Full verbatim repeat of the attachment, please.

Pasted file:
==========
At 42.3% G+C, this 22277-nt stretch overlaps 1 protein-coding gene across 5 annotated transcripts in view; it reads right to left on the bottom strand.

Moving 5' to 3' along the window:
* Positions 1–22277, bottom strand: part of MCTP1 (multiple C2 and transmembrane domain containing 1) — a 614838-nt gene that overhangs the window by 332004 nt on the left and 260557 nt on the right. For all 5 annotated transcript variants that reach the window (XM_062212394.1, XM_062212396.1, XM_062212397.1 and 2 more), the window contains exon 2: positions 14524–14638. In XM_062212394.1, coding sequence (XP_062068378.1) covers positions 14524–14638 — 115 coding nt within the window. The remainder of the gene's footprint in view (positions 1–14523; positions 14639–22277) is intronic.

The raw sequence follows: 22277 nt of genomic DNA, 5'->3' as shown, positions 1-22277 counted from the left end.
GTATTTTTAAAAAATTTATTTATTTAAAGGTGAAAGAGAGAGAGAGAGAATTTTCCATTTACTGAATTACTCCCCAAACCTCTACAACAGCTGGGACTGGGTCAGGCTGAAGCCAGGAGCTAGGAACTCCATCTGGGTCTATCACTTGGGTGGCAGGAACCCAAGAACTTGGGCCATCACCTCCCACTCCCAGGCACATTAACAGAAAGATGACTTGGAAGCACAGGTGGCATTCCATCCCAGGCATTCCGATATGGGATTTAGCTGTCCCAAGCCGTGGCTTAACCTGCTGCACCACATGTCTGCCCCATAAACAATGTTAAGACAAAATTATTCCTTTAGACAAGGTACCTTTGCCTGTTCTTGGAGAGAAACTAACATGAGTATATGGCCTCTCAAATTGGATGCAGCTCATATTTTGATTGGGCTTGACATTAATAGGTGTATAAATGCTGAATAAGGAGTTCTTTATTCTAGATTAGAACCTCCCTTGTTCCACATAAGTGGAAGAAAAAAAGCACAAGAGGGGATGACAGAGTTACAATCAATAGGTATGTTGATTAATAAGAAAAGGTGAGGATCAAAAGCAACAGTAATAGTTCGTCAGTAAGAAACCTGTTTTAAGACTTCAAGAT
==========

At 42.3% G+C, this 22277-nt stretch overlaps 1 protein-coding gene across 5 annotated transcripts in view; it reads right to left on the bottom strand.

Moving 5' to 3' along the window:
* Positions 1–22277, bottom strand: part of MCTP1 (multiple C2 and transmembrane domain containing 1) — a 614838-nt gene that overhangs the window by 332004 nt on the left and 260557 nt on the right. For all 5 annotated transcript variants that reach the window (XM_062212394.1, XM_062212396.1, XM_062212397.1 and 2 more), the window contains exon 2: positions 14524–14638. In XM_062212394.1, coding sequence (XP_062068378.1) covers positions 14524–14638 — 115 coding nt within the window. The remainder of the gene's footprint in view (positions 1–14523; positions 14639–22277) is intronic.

The raw sequence follows: 22277 nt of genomic DNA, 5'->3' as shown, positions 1-22277 counted from the left end.
GTATTTTTAAAAAATTTATTTATTTAAAGGTGAAAGAGAGAGAGAGAGAATTTTCCATTTACTGAATTACTCCCCAAACCTCTACAACAGCTGGGACTGGGTCAGGCTGAAGCCAGGAGCTAGGAACTCCATCTGGGTCTATCACTTGGGTGGCAGGAACCCAAGAACTTGGGCCATCACCTCCCACTCCCAGGCACATTAACAGAAAGATGACTTGGAAGCACAGGTGGCATTCCATCCCAGGCATTCCGATATGGGATTTAGCTGTCCCAAGCCGTGGCTTAACCTGCTGCACCACATGTCTGCCCCATAAACAATGTTAAGACAAAATTATTCCTTTAGACAAGGTACCTTTGCCTGTTCTTGGAGAGAAACTAACATGAGTATATGGCCTCTCAAATTGGATGCAGCTCATATTTTGATTGGGCTTGACATTAATAGGTGTATAAATGCTGAATAAGGAGTTCTTTATTCTAGATTAGAACCTCCCTTGTTCCACATAAGTGGAAGAAAAAAAGCACAAGAGGGGATGACAGAGTTACAATCAATAGGTATGTTGATTAATAAGAAAAGGTGAGGATCAAAAGCAACAGTAATAGTTCGTCAGTAAGAAACCTGTTTTAAGACTTCAAGAT